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Detection of differentially expressed genes upon compatible and incompatible inoculation of wheat with yellow rust using suppression subtractive hybridization (SSH)

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2007
Çelik, İlay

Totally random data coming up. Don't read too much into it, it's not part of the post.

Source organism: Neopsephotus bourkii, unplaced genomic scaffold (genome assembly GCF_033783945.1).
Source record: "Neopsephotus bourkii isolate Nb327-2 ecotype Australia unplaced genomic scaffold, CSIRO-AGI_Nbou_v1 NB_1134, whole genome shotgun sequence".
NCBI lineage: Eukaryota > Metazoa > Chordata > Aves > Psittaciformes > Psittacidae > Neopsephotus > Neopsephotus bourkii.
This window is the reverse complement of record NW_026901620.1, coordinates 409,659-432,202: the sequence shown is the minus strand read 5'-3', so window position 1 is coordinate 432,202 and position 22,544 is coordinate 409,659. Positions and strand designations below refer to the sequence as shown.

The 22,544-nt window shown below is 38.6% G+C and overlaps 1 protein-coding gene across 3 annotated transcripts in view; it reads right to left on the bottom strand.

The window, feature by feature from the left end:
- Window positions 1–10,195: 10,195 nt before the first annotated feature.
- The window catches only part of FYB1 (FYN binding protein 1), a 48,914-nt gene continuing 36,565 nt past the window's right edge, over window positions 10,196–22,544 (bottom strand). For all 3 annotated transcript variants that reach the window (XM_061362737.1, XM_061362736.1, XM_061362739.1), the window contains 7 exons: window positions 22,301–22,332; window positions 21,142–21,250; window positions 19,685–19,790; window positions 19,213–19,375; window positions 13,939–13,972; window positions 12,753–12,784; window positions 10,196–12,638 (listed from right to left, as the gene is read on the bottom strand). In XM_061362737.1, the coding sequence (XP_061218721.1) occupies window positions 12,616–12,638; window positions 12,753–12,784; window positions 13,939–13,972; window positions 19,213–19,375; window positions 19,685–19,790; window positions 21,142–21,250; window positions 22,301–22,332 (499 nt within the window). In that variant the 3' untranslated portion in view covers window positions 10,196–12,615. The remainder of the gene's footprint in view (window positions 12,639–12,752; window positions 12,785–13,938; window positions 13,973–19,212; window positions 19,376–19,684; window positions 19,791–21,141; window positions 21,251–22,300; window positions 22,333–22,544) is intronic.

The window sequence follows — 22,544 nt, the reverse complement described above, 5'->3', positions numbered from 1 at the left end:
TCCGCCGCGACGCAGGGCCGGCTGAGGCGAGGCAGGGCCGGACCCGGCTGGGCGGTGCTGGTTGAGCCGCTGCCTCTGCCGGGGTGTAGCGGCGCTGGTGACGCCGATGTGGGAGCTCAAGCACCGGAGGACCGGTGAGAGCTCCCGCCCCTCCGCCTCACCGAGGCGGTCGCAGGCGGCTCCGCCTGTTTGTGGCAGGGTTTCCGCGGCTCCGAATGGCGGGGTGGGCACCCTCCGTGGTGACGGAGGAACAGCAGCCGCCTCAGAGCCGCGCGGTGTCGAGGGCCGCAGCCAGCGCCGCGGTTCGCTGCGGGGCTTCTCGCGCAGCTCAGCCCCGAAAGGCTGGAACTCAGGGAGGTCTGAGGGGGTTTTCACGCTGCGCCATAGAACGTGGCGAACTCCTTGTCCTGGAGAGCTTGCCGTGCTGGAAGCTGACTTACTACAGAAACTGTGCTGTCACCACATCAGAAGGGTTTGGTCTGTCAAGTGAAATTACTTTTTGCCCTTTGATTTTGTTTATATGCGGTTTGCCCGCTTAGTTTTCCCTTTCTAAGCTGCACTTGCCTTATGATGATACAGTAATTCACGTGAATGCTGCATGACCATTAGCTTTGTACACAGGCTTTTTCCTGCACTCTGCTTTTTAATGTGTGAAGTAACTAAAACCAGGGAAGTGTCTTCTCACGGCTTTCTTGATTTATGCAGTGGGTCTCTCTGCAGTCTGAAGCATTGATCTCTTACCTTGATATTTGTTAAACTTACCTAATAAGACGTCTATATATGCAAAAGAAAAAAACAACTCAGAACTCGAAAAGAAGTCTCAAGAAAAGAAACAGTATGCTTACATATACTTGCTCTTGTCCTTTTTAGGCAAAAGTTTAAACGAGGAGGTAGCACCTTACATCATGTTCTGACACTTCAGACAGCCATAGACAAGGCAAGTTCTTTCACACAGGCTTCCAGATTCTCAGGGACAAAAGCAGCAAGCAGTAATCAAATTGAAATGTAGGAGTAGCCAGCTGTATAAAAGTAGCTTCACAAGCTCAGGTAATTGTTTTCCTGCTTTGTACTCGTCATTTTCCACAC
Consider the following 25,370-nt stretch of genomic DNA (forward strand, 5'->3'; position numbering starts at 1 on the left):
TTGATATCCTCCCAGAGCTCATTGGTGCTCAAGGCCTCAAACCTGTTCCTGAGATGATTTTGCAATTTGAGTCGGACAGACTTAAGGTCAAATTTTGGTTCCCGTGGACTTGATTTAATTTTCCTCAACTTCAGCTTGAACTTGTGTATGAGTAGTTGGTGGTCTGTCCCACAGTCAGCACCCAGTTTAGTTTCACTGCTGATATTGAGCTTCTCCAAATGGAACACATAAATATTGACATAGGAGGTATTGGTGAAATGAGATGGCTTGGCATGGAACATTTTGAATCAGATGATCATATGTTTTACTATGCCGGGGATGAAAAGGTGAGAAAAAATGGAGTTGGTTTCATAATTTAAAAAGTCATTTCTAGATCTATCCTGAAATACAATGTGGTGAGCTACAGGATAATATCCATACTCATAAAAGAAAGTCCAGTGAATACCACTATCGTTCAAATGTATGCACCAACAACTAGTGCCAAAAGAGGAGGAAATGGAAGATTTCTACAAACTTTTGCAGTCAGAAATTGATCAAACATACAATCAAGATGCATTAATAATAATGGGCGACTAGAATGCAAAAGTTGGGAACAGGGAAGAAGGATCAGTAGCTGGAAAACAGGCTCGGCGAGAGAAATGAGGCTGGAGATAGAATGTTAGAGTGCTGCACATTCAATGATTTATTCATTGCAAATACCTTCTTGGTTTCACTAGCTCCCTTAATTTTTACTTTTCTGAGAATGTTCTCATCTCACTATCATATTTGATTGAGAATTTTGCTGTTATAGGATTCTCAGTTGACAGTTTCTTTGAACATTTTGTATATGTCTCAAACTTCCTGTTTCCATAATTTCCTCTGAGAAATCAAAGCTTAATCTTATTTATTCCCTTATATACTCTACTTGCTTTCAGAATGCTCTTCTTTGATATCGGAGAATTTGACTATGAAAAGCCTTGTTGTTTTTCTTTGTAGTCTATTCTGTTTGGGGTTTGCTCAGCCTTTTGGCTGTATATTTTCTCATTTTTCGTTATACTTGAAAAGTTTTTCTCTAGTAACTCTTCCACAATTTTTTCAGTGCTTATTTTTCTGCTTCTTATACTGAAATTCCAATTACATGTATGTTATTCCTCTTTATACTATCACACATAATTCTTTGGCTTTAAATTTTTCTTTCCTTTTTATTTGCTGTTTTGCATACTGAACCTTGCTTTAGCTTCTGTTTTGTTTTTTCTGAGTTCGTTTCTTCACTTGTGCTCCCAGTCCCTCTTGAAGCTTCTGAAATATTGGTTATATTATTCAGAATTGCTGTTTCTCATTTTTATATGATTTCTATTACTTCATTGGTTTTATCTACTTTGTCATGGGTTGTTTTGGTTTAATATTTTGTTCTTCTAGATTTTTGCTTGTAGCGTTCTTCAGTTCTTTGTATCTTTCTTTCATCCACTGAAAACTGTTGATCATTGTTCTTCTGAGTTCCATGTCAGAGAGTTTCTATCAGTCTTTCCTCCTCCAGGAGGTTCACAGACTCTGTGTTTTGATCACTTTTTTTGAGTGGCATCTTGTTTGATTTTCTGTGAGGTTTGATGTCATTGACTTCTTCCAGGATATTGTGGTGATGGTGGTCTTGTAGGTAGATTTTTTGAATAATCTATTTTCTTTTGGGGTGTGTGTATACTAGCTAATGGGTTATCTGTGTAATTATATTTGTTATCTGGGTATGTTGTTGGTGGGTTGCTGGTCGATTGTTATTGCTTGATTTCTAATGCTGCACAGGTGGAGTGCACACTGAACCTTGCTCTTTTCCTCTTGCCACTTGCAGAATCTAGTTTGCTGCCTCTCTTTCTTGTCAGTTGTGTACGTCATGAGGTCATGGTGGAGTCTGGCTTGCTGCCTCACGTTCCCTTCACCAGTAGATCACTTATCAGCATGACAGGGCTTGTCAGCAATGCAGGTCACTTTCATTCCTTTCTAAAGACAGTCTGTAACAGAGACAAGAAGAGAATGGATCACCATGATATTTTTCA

Yellow rust disease is one of the most important problems in wheat production. It causes substantial yield losses throughout the world. There are resistant and susceptible wheat varieties to various yellow rust pathotypes. In this thesis genes that are induced in wheat, in virulence and avirulence conditions upon yellow rust inoculations were investigated. Consequently, it was aimed to identify genes that may be playing critical roles in the disease resistance mechanism. The strategy was to construct subtracted cDNA libraries from resistant and susceptible plants and analyse the sequences obtained from these libraries. The subtraction approach in this study differs from the common subtraction designs implicated in plant-pathogen interactions; instead of comparing a compatible or an incompatible interaction with a control, one of the subtractions in this study is done taking a compatible interaction as the tester and an incompatible one as the driver, and the second subtraction, vice versa. Therefore, it was intended to compare the transcriptomes from compatible and incompatible plant-pathogen interactions directly. Suppression Subtractive Hybridization method was used to construct subtracted cDNA libraries. Two subtractions were performed; SSH1 (D-R), taking a compatible interaction as the tester sample and an incompatible one as the driver sample, and SSH2 (R-D), taking an incompatible interaction as the tester sample and a compatible one as the driver. In the end, two subtracted cDNA libraries, SSH1 (D-R) library (1536 clones) and SSH2 (R-D) library (1152 clones) were obtained and the libraries were sequenced. Sequence results were subjected to BlastN and BlastX analysis. We looked for a group of genes that were frequently emphasized in plant disease related studies when we searched within the Blast N homology results of the two libraries. We found out that 19 such genes are present in our libraries. We discussed supposed induction of these genes in the interactions investigated in our study. The fact that these genes were found to be present in our libraries enhances the reliability of our results suggesting that the gene sequences we found indeed belong to genes differentially expressed in the respective comparisons investigated in our study. As such, it also implies that other sequences that were found similar to genes of known functions may represent candidate genes as subjects of further studies investigating wheat-yellow rust interactions.